The Rich Text Format (often abbreviated RTF) is a proprietary document file format with published specification developed by Microsoft Corporation since 1987 for Microsoft products and for cross-platform document interchange.
Most word processors are able to read and write some versions of RTF. There are several different revisions of RTF specification and portability of files will depend on what version of RTF is being used. RTF specifications are changed and published with major Microsoft Word and Office versions.
It should not be confused with enriched text (mimetype “text/enriched” of RFC 1896) or its predecessor Rich Text (mimetype “text/richtext” of RFC 1341 and 1521); nor with IBM’s RFT-DCA (Revisable Format Text-Document Content Architecture) which are completely different specifications.
A standard RTF file can consist of only 7-bit ASCII characters, but can encode characters beyond ASCII by escape sequences. The character escapes are of two types: code page escapes and, starting with RTF 1.5, Unicode escapes. In a code page escape, two hexadecimal digits following a backslash and typewriter apostrophe are used for denoting a character taken from a Windows code page. For example, if the code page is set to Windows-1256, the sequence \’c8 will encode the Arabic letter bāʼ (ب).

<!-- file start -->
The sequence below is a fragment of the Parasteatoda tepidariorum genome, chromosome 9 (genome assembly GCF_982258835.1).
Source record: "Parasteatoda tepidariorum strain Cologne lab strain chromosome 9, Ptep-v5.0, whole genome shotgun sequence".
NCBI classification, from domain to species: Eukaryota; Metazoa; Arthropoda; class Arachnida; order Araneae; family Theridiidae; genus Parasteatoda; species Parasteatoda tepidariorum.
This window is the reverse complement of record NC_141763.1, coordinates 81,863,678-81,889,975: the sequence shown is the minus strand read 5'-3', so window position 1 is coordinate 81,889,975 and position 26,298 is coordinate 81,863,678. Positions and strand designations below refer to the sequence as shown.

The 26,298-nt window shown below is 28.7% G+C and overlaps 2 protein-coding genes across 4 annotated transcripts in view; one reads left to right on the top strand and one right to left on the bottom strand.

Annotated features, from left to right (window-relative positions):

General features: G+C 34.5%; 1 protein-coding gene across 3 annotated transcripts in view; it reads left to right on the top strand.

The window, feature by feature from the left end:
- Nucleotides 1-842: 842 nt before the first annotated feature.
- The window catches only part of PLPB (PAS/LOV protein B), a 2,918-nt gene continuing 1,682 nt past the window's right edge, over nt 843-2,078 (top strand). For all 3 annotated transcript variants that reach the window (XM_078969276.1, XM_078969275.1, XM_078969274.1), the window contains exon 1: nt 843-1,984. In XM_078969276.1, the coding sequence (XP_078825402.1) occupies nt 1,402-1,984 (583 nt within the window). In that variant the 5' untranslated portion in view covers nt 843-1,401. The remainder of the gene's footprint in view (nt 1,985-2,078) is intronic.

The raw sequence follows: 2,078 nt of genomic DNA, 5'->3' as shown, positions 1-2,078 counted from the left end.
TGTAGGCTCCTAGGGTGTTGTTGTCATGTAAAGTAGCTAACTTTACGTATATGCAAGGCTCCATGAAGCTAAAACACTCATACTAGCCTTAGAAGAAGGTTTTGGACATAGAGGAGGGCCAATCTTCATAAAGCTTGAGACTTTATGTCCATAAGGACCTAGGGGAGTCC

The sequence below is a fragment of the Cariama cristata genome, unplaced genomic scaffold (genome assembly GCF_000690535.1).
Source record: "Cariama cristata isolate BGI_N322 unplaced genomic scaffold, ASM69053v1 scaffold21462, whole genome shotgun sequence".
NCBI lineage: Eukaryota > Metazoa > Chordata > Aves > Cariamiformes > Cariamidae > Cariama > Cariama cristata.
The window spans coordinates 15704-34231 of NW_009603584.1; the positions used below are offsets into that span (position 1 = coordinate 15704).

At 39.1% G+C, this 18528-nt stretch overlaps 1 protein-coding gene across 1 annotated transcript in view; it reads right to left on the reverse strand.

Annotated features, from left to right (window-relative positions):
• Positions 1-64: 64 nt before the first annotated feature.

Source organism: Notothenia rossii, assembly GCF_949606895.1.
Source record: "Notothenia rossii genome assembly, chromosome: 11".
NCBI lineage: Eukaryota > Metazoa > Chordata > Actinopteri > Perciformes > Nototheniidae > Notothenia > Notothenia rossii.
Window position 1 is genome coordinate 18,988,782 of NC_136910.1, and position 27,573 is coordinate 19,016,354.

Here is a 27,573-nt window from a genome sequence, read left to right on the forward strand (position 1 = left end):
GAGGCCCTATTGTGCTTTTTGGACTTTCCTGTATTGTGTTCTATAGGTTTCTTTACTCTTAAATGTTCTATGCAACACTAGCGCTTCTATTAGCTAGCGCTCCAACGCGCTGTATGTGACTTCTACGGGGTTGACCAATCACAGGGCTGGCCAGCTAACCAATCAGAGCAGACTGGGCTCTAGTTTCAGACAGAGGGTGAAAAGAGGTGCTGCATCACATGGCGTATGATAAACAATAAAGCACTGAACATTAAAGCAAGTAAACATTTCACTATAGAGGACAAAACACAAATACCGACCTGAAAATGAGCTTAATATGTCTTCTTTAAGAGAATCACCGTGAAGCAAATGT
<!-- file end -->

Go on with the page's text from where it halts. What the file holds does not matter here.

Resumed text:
Unlike many word processing formats, concise RTF code can be made human-readable. When an RTF file is viewed as a plain text file, characters within ASCII are legible and the markup language (formatting) elements not too distracting or counter-intuitive. However, the RTF files produced by most programs, such as Microsoft Word (MS Word), will contain such a large number of control codes that most files will easily be an order of magnitude larger than the corresponding plain text and very difficult to read. Formats such as MS Word’s .doc are, in contrast, binary formats with only a few scraps of legible text.